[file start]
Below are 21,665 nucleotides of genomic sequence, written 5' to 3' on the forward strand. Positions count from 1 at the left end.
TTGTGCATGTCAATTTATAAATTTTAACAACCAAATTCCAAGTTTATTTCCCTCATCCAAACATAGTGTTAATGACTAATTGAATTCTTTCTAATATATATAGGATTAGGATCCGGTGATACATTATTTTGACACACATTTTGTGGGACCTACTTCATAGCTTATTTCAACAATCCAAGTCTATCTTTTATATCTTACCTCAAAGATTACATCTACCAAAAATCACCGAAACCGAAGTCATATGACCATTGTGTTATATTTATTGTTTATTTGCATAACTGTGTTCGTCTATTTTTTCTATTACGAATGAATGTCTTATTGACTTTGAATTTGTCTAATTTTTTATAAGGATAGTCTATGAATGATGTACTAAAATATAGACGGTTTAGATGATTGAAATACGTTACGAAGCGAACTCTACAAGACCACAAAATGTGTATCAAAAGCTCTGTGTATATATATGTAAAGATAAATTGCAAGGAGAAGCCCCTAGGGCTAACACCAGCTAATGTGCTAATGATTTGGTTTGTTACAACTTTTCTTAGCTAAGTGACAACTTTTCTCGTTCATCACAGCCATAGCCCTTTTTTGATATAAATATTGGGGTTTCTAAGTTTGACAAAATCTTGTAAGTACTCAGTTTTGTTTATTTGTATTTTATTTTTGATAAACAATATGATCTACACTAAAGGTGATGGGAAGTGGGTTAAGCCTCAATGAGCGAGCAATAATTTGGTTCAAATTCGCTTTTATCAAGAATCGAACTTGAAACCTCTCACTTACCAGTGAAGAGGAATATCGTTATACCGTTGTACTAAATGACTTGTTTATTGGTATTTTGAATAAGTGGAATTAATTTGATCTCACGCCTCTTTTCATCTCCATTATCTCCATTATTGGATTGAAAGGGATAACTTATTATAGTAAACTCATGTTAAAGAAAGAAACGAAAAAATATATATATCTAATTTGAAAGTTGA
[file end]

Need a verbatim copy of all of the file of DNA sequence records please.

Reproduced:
Below are 21,665 nucleotides of genomic sequence, written 5' to 3' on the forward strand. Positions count from 1 at the left end.
TTGTGCATGTCAATTTATAAATTTTAACAACCAAATTCCAAGTTTATTTCCCTCATCCAAACATAGTGTTAATGACTAATTGAATTCTTTCTAATATATATAGGATTAGGATCCGGTGATACATTATTTTGACACACATTTTGTGGGACCTACTTCATAGCTTATTTCAACAATCCAAGTCTATCTTTTATATCTTACCTCAAAGATTACATCTACCAAAAATCACCGAAACCGAAGTCATATGACCATTGTGTTATATTTATTGTTTATTTGCATAACTGTGTTCGTCTATTTTTTCTATTACGAATGAATGTCTTATTGACTTTGAATTTGTCTAATTTTTTATAAGGATAGTCTATGAATGATGTACTAAAATATAGACGGTTTAGATGATTGAAATACGTTACGAAGCGAACTCTACAAGACCACAAAATGTGTATCAAAAGCTCTGTGTATATATATGTAAAGATAAATTGCAAGGAGAAGCCCCTAGGGCTAACACCAGCTAATGTGCTAATGATTTGGTTTGTTACAACTTTTCTTAGCTAAGTGACAACTTTTCTCGTTCATCACAGCCATAGCCCTTTTTTGATATAAATATTGGGGTTTCTAAGTTTGACAAAATCTTGTAAGTACTCAGTTTTGTTTATTTGTATTTTATTTTTGATAAACAATATGATCTACACTAAAGGTGATGGGAAGTGGGTTAAGCCTCAATGAGCGAGCAATAATTTGGTTCAAATTCGCTTTTATCAAGAATCGAACTTGAAACCTCTCACTTACCAGTGAAGAGGAATATCGTTATACCGTTGTACTAAATGACTTGTTTATTGGTATTTTGAATAAGTGGAATTAATTTGATCTCACGCCTCTTTTCATCTCCATTATCTCCATTATTGGATTGAAAGGGATAACTTATTATAGTAAACTCATGTTAAAGAAAGAAACGAAAAAATATATATATCTAATTTGAAAGTTGA